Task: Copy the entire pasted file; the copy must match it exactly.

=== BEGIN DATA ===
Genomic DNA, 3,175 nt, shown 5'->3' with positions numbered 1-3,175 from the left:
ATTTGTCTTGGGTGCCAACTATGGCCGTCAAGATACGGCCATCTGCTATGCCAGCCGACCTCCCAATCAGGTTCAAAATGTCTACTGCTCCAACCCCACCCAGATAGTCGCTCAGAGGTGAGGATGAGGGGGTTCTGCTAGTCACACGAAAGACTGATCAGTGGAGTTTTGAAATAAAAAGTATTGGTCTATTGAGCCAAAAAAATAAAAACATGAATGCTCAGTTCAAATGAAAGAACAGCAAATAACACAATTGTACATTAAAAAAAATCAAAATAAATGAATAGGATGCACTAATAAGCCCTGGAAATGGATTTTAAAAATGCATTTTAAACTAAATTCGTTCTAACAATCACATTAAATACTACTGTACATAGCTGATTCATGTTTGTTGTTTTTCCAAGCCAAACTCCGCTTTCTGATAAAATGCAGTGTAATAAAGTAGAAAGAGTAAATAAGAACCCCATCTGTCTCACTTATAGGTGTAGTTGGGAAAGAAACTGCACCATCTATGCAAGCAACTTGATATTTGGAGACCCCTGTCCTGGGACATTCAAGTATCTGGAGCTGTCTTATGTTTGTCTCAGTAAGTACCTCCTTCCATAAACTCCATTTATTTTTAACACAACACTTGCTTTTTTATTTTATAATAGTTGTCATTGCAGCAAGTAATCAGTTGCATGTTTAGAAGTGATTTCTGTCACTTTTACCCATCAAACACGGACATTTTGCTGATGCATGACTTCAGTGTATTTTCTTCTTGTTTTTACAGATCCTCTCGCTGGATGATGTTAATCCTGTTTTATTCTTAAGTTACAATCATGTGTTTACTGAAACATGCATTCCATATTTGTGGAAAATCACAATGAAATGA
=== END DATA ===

Genomic DNA, 3,175 nt, shown 5'->3' with positions numbered 1-3,175 from the left:
ATTTGTCTTGGGTGCCAACTATGGCCGTCAAGATACGGCCATCTGCTATGCCAGCCGACCTCCCAATCAGGTTCAAAATGTCTACTGCTCCAACCCCACCCAGATAGTCGCTCAGAGGTGAGGATGAGGGGGTTCTGCTAGTCACACGAAAGACTGATCAGTGGAGTTTTGAAATAAAAAGTATTGGTCTATTGAGCCAAAAAAATAAAAACATGAATGCTCAGTTCAAATGAAAGAACAGCAAATAACACAATTGTACATTAAAAAAAATCAAAATAAATGAATAGGATGCACTAATAAGCCCTGGAAATGGATTTTAAAAATGCATTTTAAACTAAATTCGTTCTAACAATCACATTAAATACTACTGTACATAGCTGATTCATGTTTGTTGTTTTTCCAAGCCAAACTCCGCTTTCTGATAAAATGCAGTGTAATAAAGTAGAAAGAGTAAATAAGAACCCCATCTGTCTCACTTATAGGTGTAGTTGGGAAAGAAACTGCACCATCTATGCAAGCAACTTGATATTTGGAGACCCCTGTCCTGGGACATTCAAGTATCTGGAGCTGTCTTATGTTTGTCTCAGTAAGTACCTCCTTCCATAAACTCCATTTATTTTTAACACAACACTTGCTTTTTTATTTTATAATAGTTGTCATTGCAGCAAGTAATCAGTTGCATGTTTAGAAGTGATTTCTGTCACTTTTACCCATCAAACACGGACATTTTGCTGATGCATGACTTCAGTGTATTTTCTTCTTGTTTTTACAGATCCTCTCGCTGGATGATGTTAATCCTGTTTTATTCTTAAGTTACAATCATGTGTTTACTGAAACATGCATTCCATATTTGTGGAAAATCACAATGAAATGA